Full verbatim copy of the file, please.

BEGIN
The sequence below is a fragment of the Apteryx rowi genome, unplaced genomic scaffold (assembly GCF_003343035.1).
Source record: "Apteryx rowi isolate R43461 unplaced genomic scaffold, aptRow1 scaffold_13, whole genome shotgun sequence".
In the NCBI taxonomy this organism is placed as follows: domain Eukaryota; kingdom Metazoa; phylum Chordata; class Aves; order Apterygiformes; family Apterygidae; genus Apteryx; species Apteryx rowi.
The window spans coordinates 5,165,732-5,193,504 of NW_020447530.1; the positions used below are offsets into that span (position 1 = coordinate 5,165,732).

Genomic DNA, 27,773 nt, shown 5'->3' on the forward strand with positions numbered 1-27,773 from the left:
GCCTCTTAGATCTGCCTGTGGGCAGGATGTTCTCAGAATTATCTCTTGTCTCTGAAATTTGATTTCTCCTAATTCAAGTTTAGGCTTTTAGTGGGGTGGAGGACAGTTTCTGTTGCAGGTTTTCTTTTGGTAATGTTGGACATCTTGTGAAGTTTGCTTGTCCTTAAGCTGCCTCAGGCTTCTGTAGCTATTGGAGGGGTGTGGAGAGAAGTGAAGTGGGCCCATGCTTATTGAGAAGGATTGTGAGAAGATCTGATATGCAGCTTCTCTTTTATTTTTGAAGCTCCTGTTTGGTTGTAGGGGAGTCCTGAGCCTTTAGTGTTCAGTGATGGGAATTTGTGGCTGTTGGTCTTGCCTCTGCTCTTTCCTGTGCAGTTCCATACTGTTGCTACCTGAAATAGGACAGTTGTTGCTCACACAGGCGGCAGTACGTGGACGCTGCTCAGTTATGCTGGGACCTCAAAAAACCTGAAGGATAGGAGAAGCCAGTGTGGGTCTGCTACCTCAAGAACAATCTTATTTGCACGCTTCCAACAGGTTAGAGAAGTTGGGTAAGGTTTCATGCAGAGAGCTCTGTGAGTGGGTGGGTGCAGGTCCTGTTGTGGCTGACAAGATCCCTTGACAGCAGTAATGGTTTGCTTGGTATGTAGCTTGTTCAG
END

The sequence below is a fragment of the Apteryx rowi genome, unplaced genomic scaffold (assembly GCF_003343035.1).
Source record: "Apteryx rowi isolate R43461 unplaced genomic scaffold, aptRow1 scaffold_13, whole genome shotgun sequence".
In the NCBI taxonomy this organism is placed as follows: domain Eukaryota; kingdom Metazoa; phylum Chordata; class Aves; order Apterygiformes; family Apterygidae; genus Apteryx; species Apteryx rowi.
The window spans coordinates 5,165,732-5,193,504 of NW_020447530.1; the positions used below are offsets into that span (position 1 = coordinate 5,165,732).

Genomic DNA, 27,773 nt, shown 5'->3' on the forward strand with positions numbered 1-27,773 from the left:
GCCTCTTAGATCTGCCTGTGGGCAGGATGTTCTCAGAATTATCTCTTGTCTCTGAAATTTGATTTCTCCTAATTCAAGTTTAGGCTTTTAGTGGGGTGGAGGACAGTTTCTGTTGCAGGTTTTCTTTTGGTAATGTTGGACATCTTGTGAAGTTTGCTTGTCCTTAAGCTGCCTCAGGCTTCTGTAGCTATTGGAGGGGTGTGGAGAGAAGTGAAGTGGGCCCATGCTTATTGAGAAGGATTGTGAGAAGATCTGATATGCAGCTTCTCTTTTATTTTTGAAGCTCCTGTTTGGTTGTAGGGGAGTCCTGAGCCTTTAGTGTTCAGTGATGGGAATTTGTGGCTGTTGGTCTTGCCTCTGCTCTTTCCTGTGCAGTTCCATACTGTTGCTACCTGAAATAGGACAGTTGTTGCTCACACAGGCGGCAGTACGTGGACGCTGCTCAGTTATGCTGGGACCTCAAAAAACCTGAAGGATAGGAGAAGCCAGTGTGGGTCTGCTACCTCAAGAACAATCTTATTTGCACGCTTCCAACAGGTTAGAGAAGTTGGGTAAGGTTTCATGCAGAGAGCTCTGTGAGTGGGTGGGTGCAGGTCCTGTTGTGGCTGACAAGATCCCTTGACAGCAGTAATGGTTTGCTTGGTATGTAGCTTGTTCAG